In the text of the old verses, the 1602 edition changes Maternae haec (1598) to Maternae hac —readings that alternate in later works. The text of the verses "about the ledge" is subject to more variation (see Table of Variants below). The statement that these verses are "clean worne out" is curious. The only earlier published witness to these lines I know of is Camden (1600), who says nothing about their legibility or his source.
The most significant features of what Speght gives as the inscription itself are the absence of the heading M.S. (i.e., Manibus sacrum), the absence of the attribution to Brigham, the reading tempora vitae, and the form in which the date is given: Anno Domini 1400. die mensis Octob. 25. No other texts I have seen follow Speght in providing the date in this form. But Speght's variant tempora vitae survives into modern discussions through the 1652 plate in Ashmole, the biographies included in the edition by Urry (1721) and the various Aldine editions (1845 et seq.), the introduction in Skeat's edition, and even in the text printed in small capitals as Brigham's very own in Spurgeon'sChaucer Criticism, 1:94. In other particulars (Ashmole's nota is unique), these texts are identical to the restored text shown in the Westminster Abbey photo in Pearsall's biography. Skeat's discussion, for Chaucerians one of the more obvious sources for such information, is taken verbatim from the biography of Chaucer by Nicolas Harris Nicolas included in the many issues of the 1845 Aldine edition of Chaucer. Nicolas derived the inscription he gives there from the versions in Urry's edition—following the editorial tradition even when citing the antiquarian one.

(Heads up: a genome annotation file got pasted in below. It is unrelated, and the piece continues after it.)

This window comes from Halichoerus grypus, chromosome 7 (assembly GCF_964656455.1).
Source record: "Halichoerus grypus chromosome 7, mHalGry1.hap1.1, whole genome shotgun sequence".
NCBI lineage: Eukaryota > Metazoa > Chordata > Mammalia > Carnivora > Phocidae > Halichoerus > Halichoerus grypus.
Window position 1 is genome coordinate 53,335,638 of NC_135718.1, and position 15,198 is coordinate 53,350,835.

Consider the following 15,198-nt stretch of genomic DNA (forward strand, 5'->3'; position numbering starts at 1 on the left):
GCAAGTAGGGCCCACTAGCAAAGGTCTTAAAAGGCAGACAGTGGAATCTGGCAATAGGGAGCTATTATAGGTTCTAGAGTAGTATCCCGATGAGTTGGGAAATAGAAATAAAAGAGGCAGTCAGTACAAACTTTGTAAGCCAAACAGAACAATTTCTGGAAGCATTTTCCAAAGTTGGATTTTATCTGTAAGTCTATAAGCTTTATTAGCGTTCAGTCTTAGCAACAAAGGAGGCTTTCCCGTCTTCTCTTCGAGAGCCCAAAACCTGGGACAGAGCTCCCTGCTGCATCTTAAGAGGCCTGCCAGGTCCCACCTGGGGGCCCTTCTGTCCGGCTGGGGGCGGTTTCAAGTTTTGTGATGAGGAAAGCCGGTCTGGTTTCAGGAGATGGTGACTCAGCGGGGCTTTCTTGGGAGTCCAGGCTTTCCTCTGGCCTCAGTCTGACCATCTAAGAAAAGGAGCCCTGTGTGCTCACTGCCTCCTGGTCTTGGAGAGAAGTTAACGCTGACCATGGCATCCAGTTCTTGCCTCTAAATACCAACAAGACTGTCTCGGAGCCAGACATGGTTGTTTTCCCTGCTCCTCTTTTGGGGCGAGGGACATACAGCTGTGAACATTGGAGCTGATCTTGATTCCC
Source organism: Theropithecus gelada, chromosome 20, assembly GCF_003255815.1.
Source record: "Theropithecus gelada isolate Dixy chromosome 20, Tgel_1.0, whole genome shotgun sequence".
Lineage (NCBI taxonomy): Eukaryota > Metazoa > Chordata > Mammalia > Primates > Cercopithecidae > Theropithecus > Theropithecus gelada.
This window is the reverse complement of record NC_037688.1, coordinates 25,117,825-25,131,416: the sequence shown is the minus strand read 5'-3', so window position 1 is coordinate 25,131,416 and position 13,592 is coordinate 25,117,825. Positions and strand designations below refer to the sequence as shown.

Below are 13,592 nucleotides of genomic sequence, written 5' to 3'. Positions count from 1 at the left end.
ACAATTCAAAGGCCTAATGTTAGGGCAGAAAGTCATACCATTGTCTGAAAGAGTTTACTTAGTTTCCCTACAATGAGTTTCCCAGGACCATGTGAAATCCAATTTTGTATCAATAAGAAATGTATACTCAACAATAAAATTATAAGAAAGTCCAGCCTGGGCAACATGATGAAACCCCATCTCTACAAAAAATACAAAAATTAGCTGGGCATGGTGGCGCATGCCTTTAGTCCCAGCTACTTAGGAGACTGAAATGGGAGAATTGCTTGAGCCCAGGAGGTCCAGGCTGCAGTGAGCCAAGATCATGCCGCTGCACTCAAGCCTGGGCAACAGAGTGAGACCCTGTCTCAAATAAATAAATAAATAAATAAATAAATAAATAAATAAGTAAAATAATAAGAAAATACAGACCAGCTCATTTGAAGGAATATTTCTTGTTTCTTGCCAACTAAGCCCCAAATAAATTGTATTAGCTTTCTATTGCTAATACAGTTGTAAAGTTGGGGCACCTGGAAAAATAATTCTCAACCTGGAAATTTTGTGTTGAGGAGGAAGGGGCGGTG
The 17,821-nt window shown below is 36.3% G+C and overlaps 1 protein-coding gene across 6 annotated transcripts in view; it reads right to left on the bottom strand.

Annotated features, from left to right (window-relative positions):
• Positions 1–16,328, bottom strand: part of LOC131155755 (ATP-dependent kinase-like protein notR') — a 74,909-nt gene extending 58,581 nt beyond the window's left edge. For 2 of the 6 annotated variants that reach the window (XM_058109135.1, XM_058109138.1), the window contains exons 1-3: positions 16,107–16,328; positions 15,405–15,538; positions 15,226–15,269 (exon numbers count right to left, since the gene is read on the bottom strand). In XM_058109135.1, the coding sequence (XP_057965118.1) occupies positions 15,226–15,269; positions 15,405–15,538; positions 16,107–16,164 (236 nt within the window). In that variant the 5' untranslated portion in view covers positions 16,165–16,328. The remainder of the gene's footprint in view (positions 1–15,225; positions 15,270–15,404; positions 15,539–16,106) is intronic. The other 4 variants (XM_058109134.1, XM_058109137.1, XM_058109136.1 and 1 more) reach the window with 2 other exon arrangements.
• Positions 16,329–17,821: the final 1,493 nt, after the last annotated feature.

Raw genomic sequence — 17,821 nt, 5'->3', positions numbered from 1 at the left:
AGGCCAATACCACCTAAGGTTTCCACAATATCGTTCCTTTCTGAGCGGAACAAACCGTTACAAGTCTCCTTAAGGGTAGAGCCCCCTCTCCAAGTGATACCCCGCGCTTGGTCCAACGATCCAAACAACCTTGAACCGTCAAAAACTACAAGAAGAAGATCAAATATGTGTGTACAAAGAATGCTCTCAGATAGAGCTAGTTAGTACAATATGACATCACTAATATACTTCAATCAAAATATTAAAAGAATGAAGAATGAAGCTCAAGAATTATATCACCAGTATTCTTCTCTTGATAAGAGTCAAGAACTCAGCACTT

If there is for Chaucerians a "vulgate text" of the epitaph, this is it: either the text of Speght with the heading M.S. and the form of the date altered to read 25 Octobris 1400, or, if one prefers, the Westminster Abbey restored text (as depicted in Pearsall's biography), with the variant tempora vitae. None of these editors claims to give a first-hand account of the tomb. They do not note variant readings and contradictions in their own sources; they do not clearly and accurately give the source of their own readings; and, with the exception of the repeated phrase concerning the verses "clean worne out," they do not refer to the deteriorating state of the tomb itself. What I might regard as unsporting—"examination ... of the tomb itself' (the words of the 1850 "Weekly Gossip" quoted in n. 5 above)—these editors might quite rightly have considered unnecessary and useless. Even in the reports of my colleagues, reports which I have characterized as absolutely reliable, I corrected (silently) a transcription error.
Excerpted from Who is Buried in Chaucer's Tomb? by Joseph A. Dane. Copyright © 1998 Joseph A. Dane. Excerpted by permission of Michigan State University Press.